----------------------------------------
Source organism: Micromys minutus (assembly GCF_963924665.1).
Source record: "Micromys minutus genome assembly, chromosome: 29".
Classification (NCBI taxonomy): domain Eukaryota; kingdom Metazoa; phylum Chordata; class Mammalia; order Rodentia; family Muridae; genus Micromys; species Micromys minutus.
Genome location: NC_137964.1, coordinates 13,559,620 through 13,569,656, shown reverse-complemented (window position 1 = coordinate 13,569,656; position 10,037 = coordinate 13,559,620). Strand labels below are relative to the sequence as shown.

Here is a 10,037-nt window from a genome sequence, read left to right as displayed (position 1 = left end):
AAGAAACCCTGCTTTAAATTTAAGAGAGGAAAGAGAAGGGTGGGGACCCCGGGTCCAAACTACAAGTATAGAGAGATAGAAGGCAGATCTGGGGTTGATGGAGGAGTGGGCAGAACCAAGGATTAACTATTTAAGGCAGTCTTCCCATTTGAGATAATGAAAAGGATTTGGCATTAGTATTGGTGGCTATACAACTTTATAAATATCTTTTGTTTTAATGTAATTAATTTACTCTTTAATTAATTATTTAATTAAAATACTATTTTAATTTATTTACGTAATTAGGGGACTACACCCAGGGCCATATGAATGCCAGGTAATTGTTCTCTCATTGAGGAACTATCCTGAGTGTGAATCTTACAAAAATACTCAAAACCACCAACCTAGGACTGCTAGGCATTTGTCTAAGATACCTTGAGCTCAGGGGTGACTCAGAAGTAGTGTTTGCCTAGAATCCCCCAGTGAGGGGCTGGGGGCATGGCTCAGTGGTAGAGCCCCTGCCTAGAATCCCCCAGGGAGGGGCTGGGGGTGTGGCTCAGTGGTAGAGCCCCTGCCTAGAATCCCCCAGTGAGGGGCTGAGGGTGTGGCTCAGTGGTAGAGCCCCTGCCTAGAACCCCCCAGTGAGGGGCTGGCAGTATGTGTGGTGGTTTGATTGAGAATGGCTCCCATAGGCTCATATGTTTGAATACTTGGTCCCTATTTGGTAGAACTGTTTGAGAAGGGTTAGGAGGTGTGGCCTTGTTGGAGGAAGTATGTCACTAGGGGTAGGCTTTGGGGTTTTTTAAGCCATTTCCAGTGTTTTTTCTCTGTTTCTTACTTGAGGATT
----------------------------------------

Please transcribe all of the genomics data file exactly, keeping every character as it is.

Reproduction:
Source organism: Micromys minutus (assembly GCF_963924665.1).
Source record: "Micromys minutus genome assembly, chromosome: 29".
Classification (NCBI taxonomy): domain Eukaryota; kingdom Metazoa; phylum Chordata; class Mammalia; order Rodentia; family Muridae; genus Micromys; species Micromys minutus.
Genome location: NC_137964.1, coordinates 13,559,620 through 13,569,656, shown reverse-complemented (window position 1 = coordinate 13,569,656; position 10,037 = coordinate 13,559,620). Strand labels below are relative to the sequence as shown.

Here is a 10,037-nt window from a genome sequence, read left to right as displayed (position 1 = left end):
AAGAAACCCTGCTTTAAATTTAAGAGAGGAAAGAGAAGGGTGGGGACCCCGGGTCCAAACTACAAGTATAGAGAGATAGAAGGCAGATCTGGGGTTGATGGAGGAGTGGGCAGAACCAAGGATTAACTATTTAAGGCAGTCTTCCCATTTGAGATAATGAAAAGGATTTGGCATTAGTATTGGTGGCTATACAACTTTATAAATATCTTTTGTTTTAATGTAATTAATTTACTCTTTAATTAATTATTTAATTAAAATACTATTTTAATTTATTTACGTAATTAGGGGACTACACCCAGGGCCATATGAATGCCAGGTAATTGTTCTCTCATTGAGGAACTATCCTGAGTGTGAATCTTACAAAAATACTCAAAACCACCAACCTAGGACTGCTAGGCATTTGTCTAAGATACCTTGAGCTCAGGGGTGACTCAGAAGTAGTGTTTGCCTAGAATCCCCCAGTGAGGGGCTGGGGGCATGGCTCAGTGGTAGAGCCCCTGCCTAGAATCCCCCAGGGAGGGGCTGGGGGTGTGGCTCAGTGGTAGAGCCCCTGCCTAGAATCCCCCAGTGAGGGGCTGAGGGTGTGGCTCAGTGGTAGAGCCCCTGCCTAGAACCCCCCAGTGAGGGGCTGGCAGTATGTGTGGTGGTTTGATTGAGAATGGCTCCCATAGGCTCATATGTTTGAATACTTGGTCCCTATTTGGTAGAACTGTTTGAGAAGGGTTAGGAGGTGTGGCCTTGTTGGAGGAAGTATGTCACTAGGGGTAGGCTTTGGGGTTTTTTAAGCCATTTCCAGTGTTTTTTCTCTGTTTCTTACTTGAGGATT